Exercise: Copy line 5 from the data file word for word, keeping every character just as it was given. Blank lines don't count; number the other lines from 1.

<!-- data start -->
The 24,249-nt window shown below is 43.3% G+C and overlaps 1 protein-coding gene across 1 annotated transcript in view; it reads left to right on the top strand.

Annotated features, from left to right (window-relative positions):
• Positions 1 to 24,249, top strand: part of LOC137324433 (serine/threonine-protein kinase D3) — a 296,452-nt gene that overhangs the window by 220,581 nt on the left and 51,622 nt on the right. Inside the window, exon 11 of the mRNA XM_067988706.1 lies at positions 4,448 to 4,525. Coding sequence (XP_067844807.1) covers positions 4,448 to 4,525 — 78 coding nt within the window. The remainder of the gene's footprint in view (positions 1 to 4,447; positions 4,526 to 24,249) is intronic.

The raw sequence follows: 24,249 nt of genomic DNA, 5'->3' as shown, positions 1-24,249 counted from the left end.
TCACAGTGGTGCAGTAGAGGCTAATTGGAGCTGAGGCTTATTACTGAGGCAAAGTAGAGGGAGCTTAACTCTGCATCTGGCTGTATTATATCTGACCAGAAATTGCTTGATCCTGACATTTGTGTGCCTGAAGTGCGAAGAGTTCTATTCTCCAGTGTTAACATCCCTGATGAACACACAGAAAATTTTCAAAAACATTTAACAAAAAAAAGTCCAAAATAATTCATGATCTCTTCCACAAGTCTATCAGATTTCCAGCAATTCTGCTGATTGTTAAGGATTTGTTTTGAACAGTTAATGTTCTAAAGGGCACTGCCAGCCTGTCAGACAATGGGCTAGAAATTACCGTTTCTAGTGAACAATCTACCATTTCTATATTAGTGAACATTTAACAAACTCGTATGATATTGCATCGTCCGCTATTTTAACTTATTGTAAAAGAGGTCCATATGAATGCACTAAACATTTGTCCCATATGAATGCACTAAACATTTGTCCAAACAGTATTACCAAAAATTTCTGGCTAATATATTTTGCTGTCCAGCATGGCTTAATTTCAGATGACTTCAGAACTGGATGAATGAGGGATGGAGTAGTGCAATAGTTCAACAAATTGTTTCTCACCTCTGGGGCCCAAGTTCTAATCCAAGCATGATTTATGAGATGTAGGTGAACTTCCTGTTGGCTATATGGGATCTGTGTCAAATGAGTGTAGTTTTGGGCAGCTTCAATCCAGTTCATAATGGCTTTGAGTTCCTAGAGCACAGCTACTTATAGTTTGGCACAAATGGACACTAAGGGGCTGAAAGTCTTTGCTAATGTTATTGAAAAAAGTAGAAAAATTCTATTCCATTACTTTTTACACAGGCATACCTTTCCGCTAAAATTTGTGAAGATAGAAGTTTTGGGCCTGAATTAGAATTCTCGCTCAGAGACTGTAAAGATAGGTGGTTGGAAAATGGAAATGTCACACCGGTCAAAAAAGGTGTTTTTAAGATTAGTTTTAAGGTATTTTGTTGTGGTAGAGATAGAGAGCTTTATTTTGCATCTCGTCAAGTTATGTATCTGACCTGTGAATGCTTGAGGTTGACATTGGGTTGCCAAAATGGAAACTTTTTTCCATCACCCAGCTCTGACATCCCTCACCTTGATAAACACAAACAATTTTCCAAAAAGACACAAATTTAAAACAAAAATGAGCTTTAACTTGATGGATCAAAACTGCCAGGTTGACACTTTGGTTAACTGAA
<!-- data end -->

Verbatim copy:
TCACAGTGGTGCAGTAGAGGCTAATTGGAGCTGAGGCTTATTACTGAGGCAAAGTAGAGGGAGCTTAACTCTGCATCTGGCTGTATTATATCTGACCAGAAATTGCTTGATCCTGACATTTGTGTGCCTGAAGTGCGAAGAGTTCTATTCTCCAGTGTTAACATCCCTGATGAACACACAGAAAATTTTCAAAAACATTTAACAAAAAAAAGTCCAAAATAATTCATGATCTCTTCCACAAGTCTATCAGATTTCCAGCAATTCTGCTGATTGTTAAGGATTTGTTTTGAACAGTTAATGTTCTAAAGGGCACTGCCAGCCTGTCAGACAATGGGCTAGAAATTACCGTTTCTAGTGAACAATCTACCATTTCTATATTAGTGAACATTTAACAAACTCGTATGATATTGCATCGTCCGCTATTTTAACTTATTGTAAAAGAGGTCCATATGAATGCACTAAACATTTGTCCCATATGAATGCACTAAACATTTGTCCAAACAGTATTACCAAAAATTTCTGGCTAATATATTTTGCTGTCCAGCATGGCTTAATTTCAGATGACTTCAGAACTGGATGAATGAGGGATGGAGTAGTGCAATAGTTCAACAAATTGTTTCTCACCTCTGGGGCCCAAGTTCTAATCCAAGCATGATTTATGAGATGTAGGTGAACTTCCTGTTGGCTATATGGGATCTGTGTCAAATGAGTGTAGTTTTGGGCAGCTTCAATCCAGTTCATAATGGCTTTGAGTTCCTAGAGCACAGCTACTTATAGTTTGGCACAAATGGACACTAAGGGGCTGAAAGTCTTTGCTAATGTTATTGAAAAAAGTAGAAAAATTCTATTCCATTACTTTTTACACAGGCATACCTTTCCGCTAAAATTTGTGAAGATAGAAGTTTTGGGCCTGAATTAGAATTCTCGCTCAGAGACTGTAAAGATAGGTGGTTGGAAAATGGAAATGTCACACCGGTCAAAAAAGGTGTTTTTAAGATTAGTTTTAAGGTATTTTGTTGTGGTAGAGATAGAGAGCTTTATTTTGCATCTCGTCAAGTTATGTATCTGACCTGTGAATGCTTGAGGTTGACATTGGGTTGCCAAAATGGAAACTTTTTTCCATCACCCAGCTCTGACATCCCTCACCTTGATAAACACAAACAATTTTCCAAAAAGACACAAATTTAAAACAAAAATGAGCTTTAACTTGATGGATCAAAACTGCCAGGTTGACACTTTGGTTAACTGAA